Minister of Finance, Ngozi Okonjo-Iweala, has, until recently, claimed the Nigerian economy is in perfect shape

The Minister of Finance, Ngozi Okonjo-Iweala, said on Tuesday that corruption has persisted in Nigeria because it lacked the institutions, systems and processes to prevent it.

Mrs. Okonjo-Iweala made this known when she spoke on the topic: Preventing Leakages in the Nigerian Economy at the Catholic Caritas Foundation Forum in Abuja.

The minister gave the verdict despite the country having in place two key anti-corruption agencies – the Economic and Financial Crimes Commission and the Independent Corrupt Practices and other Related Offences Commission.

According to her, the absence of the relevant systems and institutions that will help check corruption has created opportunities for people to engage in the act.

“This thing has been with us and we must crack it. This is not something that started in this country today; but it is something that we must crack,” she said. “Fundamentally, we have to ask ourselves, why has this continued to be a problem? I am convinced that it is because we constantly look at the symptoms and not the cause of the disease.

The cause of the disease is we don’t have in place the institutions, the systems and the processes to block and prevent it in the first place. That’s the only difference between us and the people abroad.”

The minister assured that people would be compelled to do the right thing always if the appropriate systems were in place to block and prevent corruption.

She urged youth in the country to ask the relevant questions that would help tackle corruption.

She said: “This is so important now because of technology and I am a total fan of the use of technology and electronic platforms to block the leakages in this country. We must use them the way they are being used in other countries.”

Mrs. Okonjo-Iweala said that the introduction of the Government Integrated Financial Management System had helped to reduce physical movement of cash to make payments and curb corruption.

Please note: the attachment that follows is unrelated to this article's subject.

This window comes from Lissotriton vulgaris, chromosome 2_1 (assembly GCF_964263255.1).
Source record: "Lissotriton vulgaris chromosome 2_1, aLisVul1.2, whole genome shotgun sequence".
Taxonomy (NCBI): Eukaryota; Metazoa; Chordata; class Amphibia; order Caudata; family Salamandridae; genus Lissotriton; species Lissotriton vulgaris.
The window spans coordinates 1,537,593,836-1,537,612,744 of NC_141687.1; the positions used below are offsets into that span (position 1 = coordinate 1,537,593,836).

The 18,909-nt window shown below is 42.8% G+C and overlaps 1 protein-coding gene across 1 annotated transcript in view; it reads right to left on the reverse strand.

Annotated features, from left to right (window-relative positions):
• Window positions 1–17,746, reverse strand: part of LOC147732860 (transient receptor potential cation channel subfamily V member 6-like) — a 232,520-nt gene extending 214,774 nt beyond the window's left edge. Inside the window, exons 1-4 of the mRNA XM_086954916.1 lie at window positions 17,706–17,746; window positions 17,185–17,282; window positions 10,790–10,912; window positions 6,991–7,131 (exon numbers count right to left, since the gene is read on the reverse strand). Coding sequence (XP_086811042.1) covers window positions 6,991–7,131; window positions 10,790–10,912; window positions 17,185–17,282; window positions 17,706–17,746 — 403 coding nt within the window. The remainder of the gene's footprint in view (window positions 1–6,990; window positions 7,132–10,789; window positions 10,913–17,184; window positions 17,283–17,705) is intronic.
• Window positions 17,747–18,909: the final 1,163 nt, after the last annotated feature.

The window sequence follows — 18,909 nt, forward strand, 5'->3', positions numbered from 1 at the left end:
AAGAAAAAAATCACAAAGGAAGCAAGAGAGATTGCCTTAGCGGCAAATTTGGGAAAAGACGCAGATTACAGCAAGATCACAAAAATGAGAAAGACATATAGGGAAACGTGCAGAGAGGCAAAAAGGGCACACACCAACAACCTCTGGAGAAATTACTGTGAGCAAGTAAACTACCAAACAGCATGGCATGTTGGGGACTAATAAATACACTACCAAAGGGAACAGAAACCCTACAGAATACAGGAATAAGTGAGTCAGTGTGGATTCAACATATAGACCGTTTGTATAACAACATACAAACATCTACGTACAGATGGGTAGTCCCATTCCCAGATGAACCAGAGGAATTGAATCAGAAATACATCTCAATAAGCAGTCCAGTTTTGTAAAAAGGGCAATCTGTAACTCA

She said that the Integrated Personnel Payment System had also helped government to remove ghost workers from the system and save money in the process.

She said, “We have been able to weed out about 62,893 ghost workers till date saving N208.7 billion and we have not finished in the system. That is addressing the root cause.”

The minister said that the names of the persons found to be involved in the act had been sent to the ICPC for further action.

Mrs. Okonjo-Iweala said that through the electronic wallet system introduced by the Ministry of Agriculture, government had been able to reduce corruption in fertilizer distribution in the country.

According to her, 10.5 million farmers have been registered under the system with more than 6 million being able to access the product personally.

This, she said, had contributed to increased food production.

The minister said that with the creation of the Pension Transmission Administration Department as demanded by law, issues with old pension were being handled systematically

She said that 14 people were presently under trial for various pension scams in the country.

Commenting on the outcome of the forensic Audit on the alleged $20 billion missing oil money, she said the ministry had written to the NNPC asking it to remit the amount as directed by the auditors. (NAN)

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